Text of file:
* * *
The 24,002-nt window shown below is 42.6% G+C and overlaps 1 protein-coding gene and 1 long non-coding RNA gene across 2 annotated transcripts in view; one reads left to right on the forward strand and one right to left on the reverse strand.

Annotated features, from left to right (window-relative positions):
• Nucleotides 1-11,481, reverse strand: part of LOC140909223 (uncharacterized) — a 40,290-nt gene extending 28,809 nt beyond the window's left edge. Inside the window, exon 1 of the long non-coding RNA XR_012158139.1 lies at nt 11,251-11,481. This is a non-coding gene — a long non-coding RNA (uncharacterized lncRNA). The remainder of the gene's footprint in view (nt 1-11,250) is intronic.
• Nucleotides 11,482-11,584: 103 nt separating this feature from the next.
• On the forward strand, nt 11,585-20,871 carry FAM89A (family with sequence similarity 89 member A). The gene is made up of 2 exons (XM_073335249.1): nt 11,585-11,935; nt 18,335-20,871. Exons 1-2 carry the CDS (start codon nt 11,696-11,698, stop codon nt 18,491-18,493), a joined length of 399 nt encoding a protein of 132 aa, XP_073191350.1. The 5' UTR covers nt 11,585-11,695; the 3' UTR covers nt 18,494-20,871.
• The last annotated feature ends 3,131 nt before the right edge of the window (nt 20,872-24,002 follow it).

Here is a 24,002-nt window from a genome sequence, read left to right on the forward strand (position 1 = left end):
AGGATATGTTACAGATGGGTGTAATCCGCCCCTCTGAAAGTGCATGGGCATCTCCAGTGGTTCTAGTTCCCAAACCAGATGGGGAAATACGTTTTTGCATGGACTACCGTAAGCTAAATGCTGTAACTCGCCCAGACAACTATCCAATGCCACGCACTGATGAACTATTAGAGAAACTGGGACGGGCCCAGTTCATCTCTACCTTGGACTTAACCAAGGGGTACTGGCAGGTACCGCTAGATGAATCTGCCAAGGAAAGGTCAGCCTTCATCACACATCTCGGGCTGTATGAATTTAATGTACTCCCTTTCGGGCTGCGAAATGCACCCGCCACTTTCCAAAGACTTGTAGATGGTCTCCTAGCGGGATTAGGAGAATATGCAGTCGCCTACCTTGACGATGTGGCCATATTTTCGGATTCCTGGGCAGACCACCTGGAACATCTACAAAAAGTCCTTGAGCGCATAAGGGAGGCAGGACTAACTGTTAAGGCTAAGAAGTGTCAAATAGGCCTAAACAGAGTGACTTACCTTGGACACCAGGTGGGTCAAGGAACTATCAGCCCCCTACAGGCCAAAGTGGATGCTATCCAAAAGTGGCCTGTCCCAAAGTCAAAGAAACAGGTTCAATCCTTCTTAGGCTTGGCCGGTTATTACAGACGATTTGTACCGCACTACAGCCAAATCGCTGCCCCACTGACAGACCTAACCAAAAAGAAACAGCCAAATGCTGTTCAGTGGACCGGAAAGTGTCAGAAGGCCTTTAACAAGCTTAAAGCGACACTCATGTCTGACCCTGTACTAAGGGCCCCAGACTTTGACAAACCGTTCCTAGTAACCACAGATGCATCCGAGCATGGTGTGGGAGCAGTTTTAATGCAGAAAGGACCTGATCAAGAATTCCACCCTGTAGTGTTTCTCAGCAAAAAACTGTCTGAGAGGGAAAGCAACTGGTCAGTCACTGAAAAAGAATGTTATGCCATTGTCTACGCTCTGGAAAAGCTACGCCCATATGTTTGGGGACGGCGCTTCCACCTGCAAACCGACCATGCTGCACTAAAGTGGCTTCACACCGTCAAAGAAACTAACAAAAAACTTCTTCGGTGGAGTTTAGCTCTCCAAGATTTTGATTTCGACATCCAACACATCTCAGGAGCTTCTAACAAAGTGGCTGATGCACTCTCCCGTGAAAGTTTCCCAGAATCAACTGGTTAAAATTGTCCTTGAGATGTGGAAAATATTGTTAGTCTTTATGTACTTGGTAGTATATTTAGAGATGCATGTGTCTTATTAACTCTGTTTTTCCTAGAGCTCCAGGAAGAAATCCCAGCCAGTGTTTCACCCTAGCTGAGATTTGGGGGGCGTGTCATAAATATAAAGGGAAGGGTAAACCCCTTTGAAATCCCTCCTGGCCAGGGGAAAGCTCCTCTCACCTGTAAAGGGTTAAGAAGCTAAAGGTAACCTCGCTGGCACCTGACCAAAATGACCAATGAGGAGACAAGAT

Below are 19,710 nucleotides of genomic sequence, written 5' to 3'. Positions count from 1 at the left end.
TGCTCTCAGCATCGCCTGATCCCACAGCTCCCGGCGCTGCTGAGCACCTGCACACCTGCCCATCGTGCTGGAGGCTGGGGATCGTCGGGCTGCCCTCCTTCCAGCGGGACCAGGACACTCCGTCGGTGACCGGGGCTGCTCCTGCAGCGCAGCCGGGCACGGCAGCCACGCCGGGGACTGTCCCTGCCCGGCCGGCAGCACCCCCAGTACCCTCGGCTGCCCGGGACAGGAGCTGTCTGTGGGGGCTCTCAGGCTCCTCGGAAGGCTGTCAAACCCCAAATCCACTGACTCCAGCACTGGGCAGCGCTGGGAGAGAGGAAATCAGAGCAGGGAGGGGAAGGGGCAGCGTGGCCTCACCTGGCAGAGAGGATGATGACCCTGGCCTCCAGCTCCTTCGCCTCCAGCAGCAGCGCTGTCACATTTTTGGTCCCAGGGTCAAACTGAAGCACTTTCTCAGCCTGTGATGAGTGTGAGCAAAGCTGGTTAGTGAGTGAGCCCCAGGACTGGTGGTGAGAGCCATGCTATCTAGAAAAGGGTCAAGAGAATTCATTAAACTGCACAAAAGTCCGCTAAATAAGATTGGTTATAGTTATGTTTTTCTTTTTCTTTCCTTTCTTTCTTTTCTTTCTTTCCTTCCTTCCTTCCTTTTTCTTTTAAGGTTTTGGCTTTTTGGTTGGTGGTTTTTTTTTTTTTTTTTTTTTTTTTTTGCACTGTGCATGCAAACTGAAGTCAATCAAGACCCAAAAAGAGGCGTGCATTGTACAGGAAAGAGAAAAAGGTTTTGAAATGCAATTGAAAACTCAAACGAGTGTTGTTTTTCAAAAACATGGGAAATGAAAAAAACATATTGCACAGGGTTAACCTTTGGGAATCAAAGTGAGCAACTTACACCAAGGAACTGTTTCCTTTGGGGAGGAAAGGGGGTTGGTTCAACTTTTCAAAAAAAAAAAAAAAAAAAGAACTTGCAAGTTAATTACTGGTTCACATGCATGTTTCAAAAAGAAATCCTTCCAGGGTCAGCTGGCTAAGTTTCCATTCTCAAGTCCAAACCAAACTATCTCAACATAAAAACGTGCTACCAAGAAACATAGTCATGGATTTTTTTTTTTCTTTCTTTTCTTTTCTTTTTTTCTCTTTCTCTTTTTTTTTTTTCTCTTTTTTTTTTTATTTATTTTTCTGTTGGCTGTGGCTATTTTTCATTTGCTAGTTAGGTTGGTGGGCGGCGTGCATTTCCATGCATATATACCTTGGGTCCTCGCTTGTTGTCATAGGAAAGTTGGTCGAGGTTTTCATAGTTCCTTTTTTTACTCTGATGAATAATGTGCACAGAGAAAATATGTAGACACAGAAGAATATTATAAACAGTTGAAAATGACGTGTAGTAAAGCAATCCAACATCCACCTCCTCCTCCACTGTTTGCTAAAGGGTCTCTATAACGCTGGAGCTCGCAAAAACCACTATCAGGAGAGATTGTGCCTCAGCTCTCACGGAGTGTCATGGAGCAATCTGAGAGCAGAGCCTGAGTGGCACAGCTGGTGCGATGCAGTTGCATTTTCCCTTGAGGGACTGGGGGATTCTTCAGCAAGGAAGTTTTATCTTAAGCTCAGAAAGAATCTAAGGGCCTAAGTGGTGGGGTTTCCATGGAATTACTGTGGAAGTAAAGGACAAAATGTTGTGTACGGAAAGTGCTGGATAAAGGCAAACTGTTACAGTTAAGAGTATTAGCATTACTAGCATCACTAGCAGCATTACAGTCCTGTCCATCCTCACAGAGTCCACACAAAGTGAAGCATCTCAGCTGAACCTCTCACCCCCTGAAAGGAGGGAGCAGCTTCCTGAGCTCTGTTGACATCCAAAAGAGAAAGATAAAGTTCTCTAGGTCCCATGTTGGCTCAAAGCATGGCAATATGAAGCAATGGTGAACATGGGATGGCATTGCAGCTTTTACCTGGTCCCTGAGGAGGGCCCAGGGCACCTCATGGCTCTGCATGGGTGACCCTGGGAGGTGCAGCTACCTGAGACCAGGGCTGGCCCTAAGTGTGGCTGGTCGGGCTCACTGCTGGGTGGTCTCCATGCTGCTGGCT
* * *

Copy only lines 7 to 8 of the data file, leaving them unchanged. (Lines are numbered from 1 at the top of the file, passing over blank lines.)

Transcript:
Here is a 24,002-nt window from a genome sequence, read left to right on the forward strand (position 1 = left end):
AGGATATGTTACAGATGGGTGTAATCCGCCCCTCTGAAAGTGCATGGGCATCTCCAGTGGTTCTAGTTCCCAAACCAGATGGGGAAATACGTTTTTGCATGGACTACCGTAAGCTAAATGCTGTAACTCGCCCAGACAACTATCCAATGCCACGCACTGATGAACTATTAGAGAAACTGGGACGGGCCCAGTTCATCTCTACCTTGGACTTAACCAAGGGGTACTGGCAGGTACCGCTAGATGAATCTGCCAAGGAAAGGTCAGCCTTCATCACACATCTCGGGCTGTATGAATTTAATGTACTCCCTTTCGGGCTGCGAAATGCACCCGCCACTTTCCAAAGACTTGTAGATGGTCTCCTAGCGGGATTAGGAGAATATGCAGTCGCCTACCTTGACGATGTGGCCATATTTTCGGATTCCTGGGCAGACCACCTGGAACATCTACAAAAAGTCCTTGAGCGCATAAGGGAGGCAGGACTAACTGTTAAGGCTAAGAAGTGTCAAATAGGCCTAAACAGAGTGACTTACCTTGGACACCAGGTGGGTCAAGGAACTATCAGCCCCCTACAGGCCAAAGTGGATGCTATCCAAAAGTGGCCTGTCCCAAAGTCAAAGAAACAGGTTCAATCCTTCTTAGGCTTGGCCGGTTATTACAGACGATTTGTACCGCACTACAGCCAAATCGCTGCCCCACTGACAGACCTAACCAAAAAGAAACAGCCAAATGCTGTTCAGTGGACCGGAAAGTGTCAGAAGGCCTTTAACAAGCTTAAAGCGACACTCATGTCTGACCCTGTACTAAGGGCCCCAGACTTTGACAAACCGTTCCTAGTAACCACAGATGCATCCGAGCATGGTGTGGGAGCAGTTTTAATGCAGAAAGGACCTGATCAAGAATTCCACCCTGTAGTGTTTCTCAGCAAAAAACTGTCTGAGAGGGAAAGCAACTGGTCAGTCACTGAAAAAGAATGTTATGCCATTGTCTACGCTCTGGAAAAGCTACGCCCATATGTTTGGGGACGGCGCTTCCACCTGCAAACCGACCATGCTGCACTAAAGTGGCTTCACACCGTCAAAGAAACTAACAAAAAACTTCTTCGGTGGAGTTTAGCTCTCCAAGATTTTGATTTCGACATCCAACACATCTCAGGAGCTTCTAACAAAGTGGCTGATGCACTCTCCCGTGAAAGTTTCCCAGAATCAACTGGTTAAAATTGTCCTTGAGATGTGGAAAATATTGTTAGTCTTTATGTACTTGGTAGTATATTTAGAGATGCATGTGTCTTATTAACTCTGTTTTTCCTAGAGCTCCAGGAAGAAATCCCAGCCAGTGTTTCACCCTAGCTGAGATTTGGGGGGCGTGTCATAAATATAAAGGGAAGGGTAAACCCCTTTGAAATCCCTCCTGGCCAGGGGAAAGCTCCTCTCACCTGTAAAGGGTTAAGAAGCTAAAGGTAACCTCGCTGGCACCTGACCAAAATGACCAATGAGGAGACAAGAT